Jump to content
Sign in to follow this  
YT2095

tuning into the Past?

Recommended Posts

I`v had an idea and wondered if it`s Scientifically sound (or not), it`s a little complicated but I`ll try to explain it as well as I can.

 

1`st my Premise / assumptions:

 

1) if you throw a clock into a black hole you`ll see it fall and the seconds hand will appear to be going slower and slower and then eventually stop.

 

2) this clock will also be red shifted.

 

3) if we look at the EM spectrum you`ll see that below visible light is IR, then microwave then radio, we have instruments that can detect signals at any of these frequencies also.

 

now assuming the above is correct, I postulate that it Should be possible to use instruments to "Tune in" to the past and possibly even detect/ "watch" the formation of the black hole that`s creating this effect.

 

since the images of the events that occurred at the creation of the black hole are Kept there by it`s own gravity, would it be possible to "see" some of them by tuning in to a very low frequency to pick up these Very red shifted photons that eventually manage to escape?

Share this post


Link to post
Share on other sites
...

now assuming the above is correct, I postulate that it Should be possible to use instruments to "Tune in" to the past and possibly even detect/ "watch" the formation of the black hole that`s creating this effect.

...

 

I'll comment even though there's stuff about the BH event horizon and what happens around it that I've read recently that I don't fully understand.

 

First of all, it's clearly a very interesting question. Second, it's accepted that a hovering observer who drops a clock in would see the clock's time slow down as the clock approaches horizon. Photons from the clock, just before it fell in, would be redshifted more and more and would show a slo-mo clock with it's hands barely moving.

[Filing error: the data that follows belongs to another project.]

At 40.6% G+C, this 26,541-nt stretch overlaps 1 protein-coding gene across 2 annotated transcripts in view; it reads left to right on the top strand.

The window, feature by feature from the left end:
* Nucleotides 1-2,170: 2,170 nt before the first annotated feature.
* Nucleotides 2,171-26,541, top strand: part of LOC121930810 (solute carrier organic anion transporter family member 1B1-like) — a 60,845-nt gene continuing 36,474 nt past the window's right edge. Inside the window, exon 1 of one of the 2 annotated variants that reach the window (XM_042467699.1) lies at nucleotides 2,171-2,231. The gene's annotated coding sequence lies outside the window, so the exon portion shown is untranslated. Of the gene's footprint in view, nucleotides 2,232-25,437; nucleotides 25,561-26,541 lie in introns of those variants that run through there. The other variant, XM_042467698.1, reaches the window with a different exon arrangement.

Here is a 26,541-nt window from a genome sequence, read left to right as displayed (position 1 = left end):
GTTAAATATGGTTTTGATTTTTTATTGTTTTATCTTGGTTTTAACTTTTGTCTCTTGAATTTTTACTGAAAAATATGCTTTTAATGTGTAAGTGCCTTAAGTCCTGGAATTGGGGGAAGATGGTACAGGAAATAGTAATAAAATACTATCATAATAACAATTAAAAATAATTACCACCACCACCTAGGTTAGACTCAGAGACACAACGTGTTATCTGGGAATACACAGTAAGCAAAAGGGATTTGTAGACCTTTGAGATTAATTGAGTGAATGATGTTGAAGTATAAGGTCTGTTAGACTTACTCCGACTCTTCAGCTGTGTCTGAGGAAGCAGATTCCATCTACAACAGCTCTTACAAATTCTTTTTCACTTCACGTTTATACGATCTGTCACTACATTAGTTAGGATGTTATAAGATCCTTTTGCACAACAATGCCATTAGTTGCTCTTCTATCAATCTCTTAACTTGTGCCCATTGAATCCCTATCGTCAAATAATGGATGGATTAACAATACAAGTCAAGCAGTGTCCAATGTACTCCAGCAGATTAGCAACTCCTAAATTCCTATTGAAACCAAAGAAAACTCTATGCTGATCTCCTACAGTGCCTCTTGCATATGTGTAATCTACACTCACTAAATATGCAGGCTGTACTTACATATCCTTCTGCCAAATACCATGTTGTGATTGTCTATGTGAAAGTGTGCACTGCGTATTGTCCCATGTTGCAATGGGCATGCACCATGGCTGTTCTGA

In a sense the last split second of the clock's history before it goes thru, that history is stored and only allowed to trickle out to us very slowly in increasing slo-mo.

 

Now I don't understand the optical effects. It might be that the image of the clock, plastered there against the event horizon, is distorted by the bending of rays, so that it might look like a Salvador Dali clock or something. I don't understand that part. It might look gradually spread out some over the horizon.

 

But there is another more serious problem, which is with the resolution. When you start trying to see stuff using longer and longer radio waves, the image quality deteriorates. Swansont might be the person to speak about this. Or someone else with direct experience with optics. My feeling is that even though it is an intriguing idea and inprinciple you should be able to see the stuff that fell into the black hole last year, there is a practical difficulty because the light reflected off the object during its last moments on the outside would by now be redshifted a jillion-fold and even if you could tune an antenna to receive it the resolution would be too lousy to extract an image from. Maybe someone else has some other angle on this.

Edited by Martin

Share this post


Link to post
Share on other sites

Martin's right about the difficulty of imaging — you generally won't be able to get better than the wavelength of the light as the scale of the resolution.

Share this post


Link to post
Share on other sites

yeah, I can see what you mean, and I never considered the idea that the event horizon may not be perfectly "Smooth" and could very easily distort any image beyond recognition if there were fluctuations in it.

 

Oh well, Thanks anyway lads, it was worth asking ;)

Share this post


Link to post
Share on other sites

Create an account or sign in to comment

You need to be a member in order to leave a comment

Create an account

Sign up for a new account in our community. It's easy!

Register a new account

Sign in

Already have an account? Sign in here.

Sign In Now
Sign in to follow this  

×
×
  • Create New...

Important Information

We have placed cookies on your device to help make this website better. You can adjust your cookie settings, otherwise we'll assume you're okay to continue.